Risk-adjusted infection rates in surgery: A model for outcome measurement in hospitals developing new quality improvement programmes

L. Gulácsi, Zs Tatár Kiss, D. A. Goldmann, W. C. Huskins

Research output: Contribution to journalArticlepeer-review

21 Scopus citations


Assessment of healthcare quality is a major challenge in countries such as Hungary where there is limited experience with measurement of patient outcomes. We sought to develop the capacity for valid outcome measurement in Hungarian hospitals using surgical site infection (SSI) surveillance as a model and to identify areas for improvement by comparing SSI rates in Hungarian hospitals to benchmarks published by the United States Centers for Disease Control and Prevention's National Nosocomial Infection Surveillance (NNIS) System. We surveyed the incidence of SSI among 5126 patients undergoing 6006 procedures in 20 public hospitals in Hungary during 1996 using the Hospitals in Europe Link for Infection Control through Surveillance (HELICS) protocol, a protocol consistent with the methods used by the NNIS System. Cholecystectomy, herniorrhaphy, appendectomy, and open reduction of fracture - four of the five most commonly performed procedures in Hungary in 1996 - comprised 85% of the procedures analysed. Cumulative SSI rates for herniorrhaphy and appendectomy were comparable to NNIS System benchmarks. Cumulative SSI rates for cholecystectomy were significantly higher in Hungarian hospitals among risk categories that included open procedures. Nearly half of the hospitals had SSI rates for cholecystectomy that were high outliers (>90% percentile) compared to NNIS System benchmarks. Cumulative SSI rates for open reduction of fracture and mastectomy were significantly higher in Hungarian hospitals due to high rates in a few hospitals. The duration of surgery for all procedure types was substantially shorter in Hungarian hospitals compared with NNIS System hospitals. Future work should focus on optimizing prevention strategies for patients undergoing cholecystectomy, open reduction of fracture, and mastectomy. The effect of the utilization of open vs. laparoscopic cholecystectomy, short procedure duration, and procedure volume on SSI rates should be evaluated further. This programme expanded the capacity of Hungarian hospitals to perform surgical site infection surveillance and can serve as a model for hospitals in other countries with limited experience with outcome measurement. (C) 2000 The Hospital Infection Society.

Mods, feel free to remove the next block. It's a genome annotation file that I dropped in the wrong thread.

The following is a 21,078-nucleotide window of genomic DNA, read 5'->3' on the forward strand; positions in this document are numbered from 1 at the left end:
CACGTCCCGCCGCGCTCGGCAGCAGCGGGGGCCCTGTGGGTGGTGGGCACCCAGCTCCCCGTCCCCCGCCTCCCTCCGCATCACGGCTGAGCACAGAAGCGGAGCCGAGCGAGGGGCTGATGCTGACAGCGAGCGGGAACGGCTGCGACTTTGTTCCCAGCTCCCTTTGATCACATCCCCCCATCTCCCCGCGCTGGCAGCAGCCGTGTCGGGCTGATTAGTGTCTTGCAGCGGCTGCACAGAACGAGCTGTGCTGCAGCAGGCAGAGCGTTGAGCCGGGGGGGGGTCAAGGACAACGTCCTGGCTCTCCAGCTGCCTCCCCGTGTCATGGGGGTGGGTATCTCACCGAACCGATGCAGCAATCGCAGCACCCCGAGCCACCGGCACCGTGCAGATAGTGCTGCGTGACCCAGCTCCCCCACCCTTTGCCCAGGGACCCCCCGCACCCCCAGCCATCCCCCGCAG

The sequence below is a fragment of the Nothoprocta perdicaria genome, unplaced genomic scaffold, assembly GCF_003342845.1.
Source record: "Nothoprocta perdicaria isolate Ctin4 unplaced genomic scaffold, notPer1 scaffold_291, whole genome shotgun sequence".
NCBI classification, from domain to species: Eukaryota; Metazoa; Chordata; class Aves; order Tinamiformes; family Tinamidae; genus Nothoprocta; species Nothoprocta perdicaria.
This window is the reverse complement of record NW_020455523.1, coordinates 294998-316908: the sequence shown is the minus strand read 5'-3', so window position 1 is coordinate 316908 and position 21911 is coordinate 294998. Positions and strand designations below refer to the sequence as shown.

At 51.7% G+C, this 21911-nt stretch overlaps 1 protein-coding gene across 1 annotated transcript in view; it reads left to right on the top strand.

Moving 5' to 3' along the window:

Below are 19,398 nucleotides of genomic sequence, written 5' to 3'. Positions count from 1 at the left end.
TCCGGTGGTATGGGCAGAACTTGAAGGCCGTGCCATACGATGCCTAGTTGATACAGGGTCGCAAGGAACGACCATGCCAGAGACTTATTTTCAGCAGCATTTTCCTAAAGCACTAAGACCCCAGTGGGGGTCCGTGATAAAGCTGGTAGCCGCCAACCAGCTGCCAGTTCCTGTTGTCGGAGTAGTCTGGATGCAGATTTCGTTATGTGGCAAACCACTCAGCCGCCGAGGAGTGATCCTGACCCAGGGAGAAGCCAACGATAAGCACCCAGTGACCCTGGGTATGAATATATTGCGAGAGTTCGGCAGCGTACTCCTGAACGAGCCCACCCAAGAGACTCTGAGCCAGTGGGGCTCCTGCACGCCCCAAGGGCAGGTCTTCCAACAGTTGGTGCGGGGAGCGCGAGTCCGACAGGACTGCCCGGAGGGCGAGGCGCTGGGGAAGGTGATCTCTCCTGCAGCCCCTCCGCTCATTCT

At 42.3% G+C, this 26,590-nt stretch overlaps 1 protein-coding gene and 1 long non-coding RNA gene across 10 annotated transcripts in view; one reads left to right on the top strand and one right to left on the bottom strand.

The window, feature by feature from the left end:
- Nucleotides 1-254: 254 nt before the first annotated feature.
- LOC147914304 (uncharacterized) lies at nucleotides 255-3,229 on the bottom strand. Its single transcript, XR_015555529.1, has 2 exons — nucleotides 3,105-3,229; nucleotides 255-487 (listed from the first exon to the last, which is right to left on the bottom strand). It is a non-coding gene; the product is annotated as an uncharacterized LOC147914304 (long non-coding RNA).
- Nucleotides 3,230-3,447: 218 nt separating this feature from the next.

Original languageEnglish (US)
Pages (from-to)43-52
Number of pages10
JournalJournal of Hospital Infection
Issue number1
StatePublished - Jan 2000


  • Central Europe
  • Cholecystectomy
  • Cross infection
  • Eastern Europe
  • Hospital epidemiology
  • Hungary
  • Infection control
  • Nosocomial infection
  • Outcomes research
  • Quality control
  • Quality improvement
  • Surgical site infection
  • Surgical wound infection

ASJC Scopus subject areas

  • Microbiology (medical)
  • Infectious Diseases


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